James Stockan with Cllr John Mackay, the Comhairle's Chair of Transportation

You may never have heard of James Stockan, but he is urging you to vote for him as your regional candidate in next month’s election.

Mr Stockan (58), is standing as an independent candidate for the Highlands and Islands – the first person to do so in 13 years.

Formerly the vice-convener of Orkney Islands Council, James Stockan is currently the chairman of regional transport group HITRANS.

For over 25 years he worked in the family business, ‘Stockan Oatcakes’ before becoming a councillor 13 years ago.

“The reason I am standing in this election is because I have identified an opportunity for the islands and the remote and rural areas to almost get a second voice in a way that will really promote the areas and work for the islands in the next parliamentary session,” he told www.welovestornoway.com

“At the moment the SNP look as if they will form the next government and in their manifesto they have promised an Islands Bill.

“I am keen to get another islander on board for the Highlands and Islands, and I don’t see any of the mainstream parties having an islander on their list for the regional vote.”

Having been independent for the entirety of his political career, Mr Stockan said he saw the good and the bad in parties.

“I have never used a party ticket to actually achieve anything,” he said.

“I have always felt that the best way is to listen to good ideas, and never to decry them just because of a different political persuasion.”

“Around 60 per cent of councillors in the Highlands and Islands are Independent, but there is nobody in Holyrood.

“There is no ‘go-to’ person there.”

Mr Stockan stood as a constituency candidate in Orkney in the last Scottish Election, narrowly missing out on election in what is a staunchly Liberal area.

He took huge encouragement from the late Margo Macdonald, who got in touch to assure him that an Independent in Holyrood could succeed, and not to give up.

“My personality is such, that I want to sort things out,” he said.

“I am not interested in words, only actions.

“What HITRANS has opened my eyes to is the range of issues that each individual area faces.

“Some are unique, but a lot of them are cross cutting right across the region

“We must address fuel poverty, which is actually a combination of low wages and high heating costs.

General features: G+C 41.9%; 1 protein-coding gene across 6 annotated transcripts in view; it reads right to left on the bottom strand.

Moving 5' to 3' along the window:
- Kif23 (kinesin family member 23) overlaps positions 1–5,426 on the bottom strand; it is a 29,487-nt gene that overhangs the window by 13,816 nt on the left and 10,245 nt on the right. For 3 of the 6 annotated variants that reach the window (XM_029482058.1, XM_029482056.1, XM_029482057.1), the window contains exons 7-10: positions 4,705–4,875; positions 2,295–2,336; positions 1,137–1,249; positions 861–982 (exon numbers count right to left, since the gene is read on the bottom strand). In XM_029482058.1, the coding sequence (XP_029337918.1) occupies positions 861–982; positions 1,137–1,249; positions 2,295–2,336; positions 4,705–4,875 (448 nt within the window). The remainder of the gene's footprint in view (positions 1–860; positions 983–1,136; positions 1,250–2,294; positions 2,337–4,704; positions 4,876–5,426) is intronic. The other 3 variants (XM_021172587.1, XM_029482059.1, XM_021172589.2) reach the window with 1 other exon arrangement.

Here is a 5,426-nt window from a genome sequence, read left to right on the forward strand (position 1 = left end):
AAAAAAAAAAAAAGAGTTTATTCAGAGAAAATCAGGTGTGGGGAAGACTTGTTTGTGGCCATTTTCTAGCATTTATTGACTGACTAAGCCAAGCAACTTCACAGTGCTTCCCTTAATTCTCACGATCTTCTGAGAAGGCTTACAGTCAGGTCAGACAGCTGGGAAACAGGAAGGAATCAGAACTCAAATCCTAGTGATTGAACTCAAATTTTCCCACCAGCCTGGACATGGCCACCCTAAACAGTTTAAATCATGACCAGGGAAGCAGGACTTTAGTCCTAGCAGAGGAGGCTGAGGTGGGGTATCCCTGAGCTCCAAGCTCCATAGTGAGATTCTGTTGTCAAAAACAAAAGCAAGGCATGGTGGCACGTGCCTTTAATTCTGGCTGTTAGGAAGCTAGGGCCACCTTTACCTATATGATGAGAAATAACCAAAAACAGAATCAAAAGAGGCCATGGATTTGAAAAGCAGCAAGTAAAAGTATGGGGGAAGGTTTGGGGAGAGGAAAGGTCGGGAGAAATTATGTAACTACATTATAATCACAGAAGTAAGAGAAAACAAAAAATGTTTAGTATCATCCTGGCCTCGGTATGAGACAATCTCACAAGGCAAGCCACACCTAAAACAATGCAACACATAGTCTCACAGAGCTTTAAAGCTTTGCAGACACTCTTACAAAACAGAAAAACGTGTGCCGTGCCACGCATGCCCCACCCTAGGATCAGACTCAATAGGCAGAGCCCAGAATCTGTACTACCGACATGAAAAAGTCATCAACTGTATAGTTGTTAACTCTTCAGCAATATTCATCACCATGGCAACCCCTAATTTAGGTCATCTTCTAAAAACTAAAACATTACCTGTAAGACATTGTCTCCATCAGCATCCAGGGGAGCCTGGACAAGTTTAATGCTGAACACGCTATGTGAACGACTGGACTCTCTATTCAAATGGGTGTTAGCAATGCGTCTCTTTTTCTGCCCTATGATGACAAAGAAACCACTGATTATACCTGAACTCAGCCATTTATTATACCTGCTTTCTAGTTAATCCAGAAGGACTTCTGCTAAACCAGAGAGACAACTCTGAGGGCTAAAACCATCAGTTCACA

“That is partly climate related and partly because the properties we live in were built in a different era for different purposes.

“Historically, we on the periphery are low waged economies and therefore my concern is that while the government has good intention, by the time they put in all the bureaucracy we don’t get the best results.

“A lot of money is being spent in population centres, when we have the most extreme problem with very little resolution.”

Mr Stockan said that transport was another huge issue on which he would be focussing.

“With reducing council budgets, people don’t realise how much more important roads are to us here in the Highlands and Islands,” he said.

“For us to go anywhere we don’t travel five miles, we travel 500 miles.

“It is a completely different concept for us.”

He added: “As we live in a faster-moving world in every sense, we cannot be left any further behind than we already are.

“We must keep our business economy up to speed. I don’t like the idea of people surviving in the periphery. I want to see them thriving.

“If I am voted in, I will not be working against anyone. I will be working for our benefit. When the government does something that doesn’t work for us, I will be challenging it.

“I will highlight the different cultures that we have here, so we don’t get the ‘Edinburgh fix’, where they think they have ticked a box and done something for us, when we know that it is not the best outcome.

“We are unique people and we need unique solutions.”